Researchers from the University of Otago have criticised the new computer model that ACC uses to profile and target clients.
The computer model uses risk predictions in order to profile and target clients as well as to help staff manage the claims that they receive. However, it has caused controversy among some, including lawyers and advocacy groups, who have been calling for ACC to divulge details on how the program works. ACC issued a short press release, stating that the program makes three types of predictions:
- Which clients are likely to need help and should be called proactively
- Which type of case owner should assist the client
- How long they expect a claim to be managed.
This description is vague and there is little detail regarding how the model works or how it is used. Some experts remain concerned that the model is predominantly focused on getting clients off ACC rather than actually helping them.
The final decisions regarding clients still seem to be under human control; a case owner manages each case. ACC has also stressed that personal details are kept private from staff.
In the modern day world companies and people are often guided by advice generated through an automatic machine. University of Otago Faculty of Law Professor Colin Gavaghan likened ACC’s system to Google’s navigation system or choosing a book based on Amazon’s recommendations; except this time the system is guiding agencies who make decisions with serious consequences for the people involved.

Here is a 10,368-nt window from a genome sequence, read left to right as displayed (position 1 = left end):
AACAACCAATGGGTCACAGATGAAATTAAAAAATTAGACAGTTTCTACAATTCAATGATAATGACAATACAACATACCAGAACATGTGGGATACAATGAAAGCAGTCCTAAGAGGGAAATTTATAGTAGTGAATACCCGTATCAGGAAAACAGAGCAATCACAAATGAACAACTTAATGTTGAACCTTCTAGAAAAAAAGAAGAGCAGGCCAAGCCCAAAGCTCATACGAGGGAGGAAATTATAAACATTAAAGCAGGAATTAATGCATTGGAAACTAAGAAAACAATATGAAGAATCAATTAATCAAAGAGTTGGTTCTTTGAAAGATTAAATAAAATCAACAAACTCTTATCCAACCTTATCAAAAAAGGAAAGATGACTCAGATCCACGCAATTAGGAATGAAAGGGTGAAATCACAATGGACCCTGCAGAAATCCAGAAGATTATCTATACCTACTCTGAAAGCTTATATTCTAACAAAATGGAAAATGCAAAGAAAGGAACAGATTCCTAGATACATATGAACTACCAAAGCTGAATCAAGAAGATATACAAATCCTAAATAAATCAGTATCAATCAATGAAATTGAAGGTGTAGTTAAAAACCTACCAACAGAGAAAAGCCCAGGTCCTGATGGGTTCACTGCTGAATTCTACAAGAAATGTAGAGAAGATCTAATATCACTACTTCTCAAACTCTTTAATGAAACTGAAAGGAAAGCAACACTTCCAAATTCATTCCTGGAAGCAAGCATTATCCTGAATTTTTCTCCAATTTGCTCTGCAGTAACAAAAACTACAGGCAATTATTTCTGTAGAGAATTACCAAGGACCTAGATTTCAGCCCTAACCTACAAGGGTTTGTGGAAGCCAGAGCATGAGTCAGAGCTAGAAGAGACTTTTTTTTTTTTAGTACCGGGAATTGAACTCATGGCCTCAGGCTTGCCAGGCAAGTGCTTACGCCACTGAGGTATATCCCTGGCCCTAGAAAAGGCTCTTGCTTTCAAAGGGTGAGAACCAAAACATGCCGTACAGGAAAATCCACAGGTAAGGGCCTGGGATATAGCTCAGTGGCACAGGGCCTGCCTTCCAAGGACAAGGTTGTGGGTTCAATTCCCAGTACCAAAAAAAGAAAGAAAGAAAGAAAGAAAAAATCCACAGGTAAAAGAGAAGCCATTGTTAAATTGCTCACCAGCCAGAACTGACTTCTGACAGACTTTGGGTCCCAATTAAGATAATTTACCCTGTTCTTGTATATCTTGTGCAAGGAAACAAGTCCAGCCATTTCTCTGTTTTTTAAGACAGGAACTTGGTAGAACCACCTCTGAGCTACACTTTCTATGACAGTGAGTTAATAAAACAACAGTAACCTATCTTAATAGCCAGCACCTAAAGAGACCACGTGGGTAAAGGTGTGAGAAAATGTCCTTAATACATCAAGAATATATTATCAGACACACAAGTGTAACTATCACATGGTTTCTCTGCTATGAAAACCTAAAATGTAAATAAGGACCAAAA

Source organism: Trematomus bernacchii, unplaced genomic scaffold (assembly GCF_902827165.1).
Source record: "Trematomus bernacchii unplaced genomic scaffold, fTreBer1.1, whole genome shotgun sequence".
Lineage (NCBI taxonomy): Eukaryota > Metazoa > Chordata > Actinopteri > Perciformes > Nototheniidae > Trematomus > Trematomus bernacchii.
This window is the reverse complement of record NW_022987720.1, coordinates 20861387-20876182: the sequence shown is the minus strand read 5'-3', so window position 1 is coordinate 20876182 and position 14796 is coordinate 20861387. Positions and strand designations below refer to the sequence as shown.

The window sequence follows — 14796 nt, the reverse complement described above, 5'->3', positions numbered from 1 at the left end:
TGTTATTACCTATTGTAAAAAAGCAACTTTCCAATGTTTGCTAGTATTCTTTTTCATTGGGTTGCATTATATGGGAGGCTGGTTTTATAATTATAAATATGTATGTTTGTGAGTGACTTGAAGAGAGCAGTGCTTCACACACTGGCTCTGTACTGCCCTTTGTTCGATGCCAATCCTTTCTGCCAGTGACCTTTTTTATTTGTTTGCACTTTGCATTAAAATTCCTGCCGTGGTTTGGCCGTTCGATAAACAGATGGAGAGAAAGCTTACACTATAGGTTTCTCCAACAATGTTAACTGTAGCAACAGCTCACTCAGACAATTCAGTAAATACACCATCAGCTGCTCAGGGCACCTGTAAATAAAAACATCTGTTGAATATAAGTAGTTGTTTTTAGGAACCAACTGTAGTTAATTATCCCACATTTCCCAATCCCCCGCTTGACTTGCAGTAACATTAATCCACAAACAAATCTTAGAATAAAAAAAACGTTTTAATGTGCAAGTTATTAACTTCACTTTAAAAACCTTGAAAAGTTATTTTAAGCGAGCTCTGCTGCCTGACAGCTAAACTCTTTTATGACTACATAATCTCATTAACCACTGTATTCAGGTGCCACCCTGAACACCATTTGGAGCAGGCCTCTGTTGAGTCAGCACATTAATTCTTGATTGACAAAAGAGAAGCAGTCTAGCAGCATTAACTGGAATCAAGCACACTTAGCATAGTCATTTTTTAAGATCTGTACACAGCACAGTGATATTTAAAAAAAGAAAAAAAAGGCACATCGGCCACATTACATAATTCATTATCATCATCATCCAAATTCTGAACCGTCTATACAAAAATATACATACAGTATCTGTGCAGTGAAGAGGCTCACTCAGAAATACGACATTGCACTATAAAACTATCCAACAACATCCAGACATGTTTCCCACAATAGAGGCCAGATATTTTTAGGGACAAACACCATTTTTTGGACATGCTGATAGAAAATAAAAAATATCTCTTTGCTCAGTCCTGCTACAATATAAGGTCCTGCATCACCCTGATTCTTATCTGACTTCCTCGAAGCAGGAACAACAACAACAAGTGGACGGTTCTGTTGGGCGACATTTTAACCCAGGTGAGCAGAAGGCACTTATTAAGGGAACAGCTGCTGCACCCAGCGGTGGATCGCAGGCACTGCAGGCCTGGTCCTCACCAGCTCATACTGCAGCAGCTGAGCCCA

The main risk of the program is the potential for discrimination of clients. This possibility needs to be explored, to make sure everyone who applies for compensation is treated fairly.
The researchers did mention that there is a benefit to having agencies that are well-informed by statistics. However, while the ACC tool maybe accurate, it does not have the power to reason as humans do.
“Predictive analytics technologies show great potential in informing public decision-making, but it is important for these technologies to be evaluated and scrutinised when used in the public domain … we are calling for ACC to provide a public account of how it uses its predictive tool, so as to maintain the integrity of its decision-making,” says Gavaghan.